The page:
First it was COVID, then it was protests against police violence, then it was tackling distance-learning (even without kids I was feeling parents’ stress), and now the world actually is on fire. Northern California has been ablaze since rogue dry lightning storms, caused by climate change, ignited wildfires in August. Last Tuesday, smoke from an inferno in Mendocino turned the sky in the Bay Area, about 150 miles south, a cloudy, ominous red that lasted until afternoon. “What’s next?” friends texted incredulously. I begged them not to ask.
Driving in the dark that morning to the Marin location of my women’s specialty store Hero Shop, which had re-opened for in-person shopping in June, felt downright apocalyptic. Streetlights were still on at 9 am, the roads were empty, the air eerie. I was so unsettled that I almost forgot about the first Zoom presentation of the spring 2021 season that was scheduled to start in an hour. (That’s a whole other story, how retailers are now shopping online for their stores. If you want to know how it’s going, consider how many things you bought online and returned this month.) I logged on and, as the designer on screen espoused the ease and wearability of a pristine white strapless jumpsuit, I sat and wondered to myself, in what world? Certainly not the dystopia I was looking at outside the window.
It’s not dissimilar to how some people who have come into Hero Shop have felt over the last month or two. “It’s cute but where will I wear this?” they ask, considering a tiered floral skirt or crisp cotton shirt dress. Until recently I’ve told them, to a picnic! To the kind of ladies’ birthday lunch you said you just came from! To a socially-distanced wedding! But now, living underneath a smoky sky day after day, it’s a more difficult question to address. We can’t go outside because of poor air quality and we can’t gather inside because of COVID. So I don’t know. I don’t totally know where you’re going to wear that dress that I ordered six months ago. But to continue my business, I have to sell it.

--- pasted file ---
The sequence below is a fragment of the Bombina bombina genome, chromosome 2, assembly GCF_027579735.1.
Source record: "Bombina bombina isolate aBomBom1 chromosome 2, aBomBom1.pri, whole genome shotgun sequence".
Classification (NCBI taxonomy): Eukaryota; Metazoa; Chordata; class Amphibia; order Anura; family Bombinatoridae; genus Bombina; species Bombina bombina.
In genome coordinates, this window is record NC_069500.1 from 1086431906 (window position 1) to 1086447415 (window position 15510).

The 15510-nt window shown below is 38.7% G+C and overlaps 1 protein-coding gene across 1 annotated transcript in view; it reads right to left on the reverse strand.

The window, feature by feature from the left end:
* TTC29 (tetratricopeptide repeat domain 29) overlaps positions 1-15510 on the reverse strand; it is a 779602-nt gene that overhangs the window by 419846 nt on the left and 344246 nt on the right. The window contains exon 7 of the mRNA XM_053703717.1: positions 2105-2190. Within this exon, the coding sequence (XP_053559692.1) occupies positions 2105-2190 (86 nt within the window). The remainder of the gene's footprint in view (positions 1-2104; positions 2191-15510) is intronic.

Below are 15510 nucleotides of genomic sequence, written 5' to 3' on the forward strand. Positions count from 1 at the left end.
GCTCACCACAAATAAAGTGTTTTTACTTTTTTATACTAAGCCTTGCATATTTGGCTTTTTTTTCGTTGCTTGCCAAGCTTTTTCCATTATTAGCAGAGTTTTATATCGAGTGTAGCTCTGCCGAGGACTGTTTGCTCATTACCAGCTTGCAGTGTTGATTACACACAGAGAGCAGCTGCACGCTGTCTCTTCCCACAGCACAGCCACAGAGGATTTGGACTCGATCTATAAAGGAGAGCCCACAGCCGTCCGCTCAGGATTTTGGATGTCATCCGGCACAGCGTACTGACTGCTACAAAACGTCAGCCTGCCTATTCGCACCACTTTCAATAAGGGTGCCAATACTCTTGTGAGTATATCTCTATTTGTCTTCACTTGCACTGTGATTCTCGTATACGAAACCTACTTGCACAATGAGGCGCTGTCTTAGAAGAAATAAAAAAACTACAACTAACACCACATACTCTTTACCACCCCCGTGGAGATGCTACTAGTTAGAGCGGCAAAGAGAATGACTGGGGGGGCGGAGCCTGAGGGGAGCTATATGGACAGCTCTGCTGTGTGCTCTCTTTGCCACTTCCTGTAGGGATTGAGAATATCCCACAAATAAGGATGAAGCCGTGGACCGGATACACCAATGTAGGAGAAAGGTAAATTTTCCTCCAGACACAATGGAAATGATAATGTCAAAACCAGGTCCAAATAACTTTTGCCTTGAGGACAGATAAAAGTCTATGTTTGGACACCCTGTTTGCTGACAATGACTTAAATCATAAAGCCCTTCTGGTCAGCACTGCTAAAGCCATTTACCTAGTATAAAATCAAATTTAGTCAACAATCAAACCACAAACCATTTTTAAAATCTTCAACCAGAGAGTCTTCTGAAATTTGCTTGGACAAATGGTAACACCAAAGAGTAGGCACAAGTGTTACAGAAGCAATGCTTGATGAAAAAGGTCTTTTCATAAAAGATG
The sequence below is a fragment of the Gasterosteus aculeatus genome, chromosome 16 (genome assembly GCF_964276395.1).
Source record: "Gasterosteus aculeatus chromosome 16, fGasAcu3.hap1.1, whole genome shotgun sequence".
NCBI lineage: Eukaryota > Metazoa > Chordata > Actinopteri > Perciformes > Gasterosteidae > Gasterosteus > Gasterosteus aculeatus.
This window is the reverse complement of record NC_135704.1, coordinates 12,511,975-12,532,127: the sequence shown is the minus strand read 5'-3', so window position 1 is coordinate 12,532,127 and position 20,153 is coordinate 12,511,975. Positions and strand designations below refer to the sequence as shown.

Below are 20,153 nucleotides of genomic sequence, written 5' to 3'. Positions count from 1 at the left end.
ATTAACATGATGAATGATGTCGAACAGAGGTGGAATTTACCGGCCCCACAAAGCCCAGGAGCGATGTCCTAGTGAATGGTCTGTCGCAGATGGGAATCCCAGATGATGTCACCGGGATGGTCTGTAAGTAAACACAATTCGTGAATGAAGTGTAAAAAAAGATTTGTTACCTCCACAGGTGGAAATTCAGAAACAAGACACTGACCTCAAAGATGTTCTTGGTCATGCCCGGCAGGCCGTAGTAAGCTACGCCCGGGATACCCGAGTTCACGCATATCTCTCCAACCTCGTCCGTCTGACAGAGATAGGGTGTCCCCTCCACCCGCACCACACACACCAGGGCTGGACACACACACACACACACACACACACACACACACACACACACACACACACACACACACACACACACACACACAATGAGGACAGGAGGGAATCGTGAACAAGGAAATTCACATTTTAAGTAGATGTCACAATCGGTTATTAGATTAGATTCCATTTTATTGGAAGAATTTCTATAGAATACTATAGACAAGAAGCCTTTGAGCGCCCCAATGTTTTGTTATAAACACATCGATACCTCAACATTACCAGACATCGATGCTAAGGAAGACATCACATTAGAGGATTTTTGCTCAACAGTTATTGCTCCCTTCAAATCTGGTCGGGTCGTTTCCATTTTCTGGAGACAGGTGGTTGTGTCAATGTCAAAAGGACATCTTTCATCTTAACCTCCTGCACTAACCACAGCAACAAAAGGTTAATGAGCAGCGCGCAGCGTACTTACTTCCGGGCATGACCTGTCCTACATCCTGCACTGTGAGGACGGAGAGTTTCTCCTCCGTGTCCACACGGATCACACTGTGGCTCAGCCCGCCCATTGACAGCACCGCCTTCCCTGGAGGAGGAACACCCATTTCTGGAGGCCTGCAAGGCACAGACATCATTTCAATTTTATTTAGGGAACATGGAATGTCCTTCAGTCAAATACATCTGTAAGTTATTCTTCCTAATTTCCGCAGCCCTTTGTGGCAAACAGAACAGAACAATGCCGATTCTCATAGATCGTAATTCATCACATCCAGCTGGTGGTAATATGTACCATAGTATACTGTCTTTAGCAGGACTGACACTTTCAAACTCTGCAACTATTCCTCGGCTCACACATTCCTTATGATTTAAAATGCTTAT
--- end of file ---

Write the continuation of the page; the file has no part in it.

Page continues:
This is not new. Since the pandemic started I’ve struggled with how to encourage people to buy things in spite of the world ending. We’ve donated sales to relevant causes (food banks, the NAACP), made steps to adopt more environmentally friendly and racially just practices, and tried to be sensitive with our messaging. Thankfully, our clients understand, and they’re shopping to support us. Even if they have to wear that crisp cotton shirt dress on their couch.
But for how long? The sad reality is that the fires weren’t unexpected, just early. California’s fire season typically begins in October. Around that time last year, because of high winds and the burning wildfires, PG&E preventatively shut off our power for two days and the store had to close. Presumably that’s still ahead. May that be the worst of what’s next.